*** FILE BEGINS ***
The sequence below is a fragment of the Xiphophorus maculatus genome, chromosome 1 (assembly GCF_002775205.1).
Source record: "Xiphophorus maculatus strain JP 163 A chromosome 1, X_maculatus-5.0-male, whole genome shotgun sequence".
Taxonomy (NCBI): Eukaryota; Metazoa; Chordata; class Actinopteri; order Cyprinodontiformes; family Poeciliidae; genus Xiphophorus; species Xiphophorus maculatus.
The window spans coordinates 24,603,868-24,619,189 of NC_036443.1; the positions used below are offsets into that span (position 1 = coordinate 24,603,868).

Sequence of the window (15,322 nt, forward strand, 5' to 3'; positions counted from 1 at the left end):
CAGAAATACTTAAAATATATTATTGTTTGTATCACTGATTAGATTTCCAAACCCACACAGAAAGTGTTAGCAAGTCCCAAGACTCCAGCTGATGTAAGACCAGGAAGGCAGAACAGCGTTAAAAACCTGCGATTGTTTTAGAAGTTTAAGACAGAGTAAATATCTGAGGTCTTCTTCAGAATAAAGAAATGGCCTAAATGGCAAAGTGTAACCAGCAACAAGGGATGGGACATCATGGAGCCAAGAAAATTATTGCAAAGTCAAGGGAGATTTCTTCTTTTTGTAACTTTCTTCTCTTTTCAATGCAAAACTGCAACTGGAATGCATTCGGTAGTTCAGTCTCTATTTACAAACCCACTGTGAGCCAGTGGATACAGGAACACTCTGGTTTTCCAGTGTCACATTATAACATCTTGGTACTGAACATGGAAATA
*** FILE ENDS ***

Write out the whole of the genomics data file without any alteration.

The sequence below is a fragment of the Xiphophorus maculatus genome, chromosome 1 (assembly GCF_002775205.1).
Source record: "Xiphophorus maculatus strain JP 163 A chromosome 1, X_maculatus-5.0-male, whole genome shotgun sequence".
Taxonomy (NCBI): Eukaryota; Metazoa; Chordata; class Actinopteri; order Cyprinodontiformes; family Poeciliidae; genus Xiphophorus; species Xiphophorus maculatus.
The window spans coordinates 24,603,868-24,619,189 of NC_036443.1; the positions used below are offsets into that span (position 1 = coordinate 24,603,868).

Sequence of the window (15,322 nt, forward strand, 5' to 3'; positions counted from 1 at the left end):
CAGAAATACTTAAAATATATTATTGTTTGTATCACTGATTAGATTTCCAAACCCACACAGAAAGTGTTAGCAAGTCCCAAGACTCCAGCTGATGTAAGACCAGGAAGGCAGAACAGCGTTAAAAACCTGCGATTGTTTTAGAAGTTTAAGACAGAGTAAATATCTGAGGTCTTCTTCAGAATAAAGAAATGGCCTAAATGGCAAAGTGTAACCAGCAACAAGGGATGGGACATCATGGAGCCAAGAAAATTATTGCAAAGTCAAGGGAGATTTCTTCTTTTTGTAACTTTCTTCTCTTTTCAATGCAAAACTGCAACTGGAATGCATTCGGTAGTTCAGTCTCTATTTACAAACCCACTGTGAGCCAGTGGATACAGGAACACTCTGGTTTTCCAGTGTCACATTATAACATCTTGGTACTGAACATGGAAATA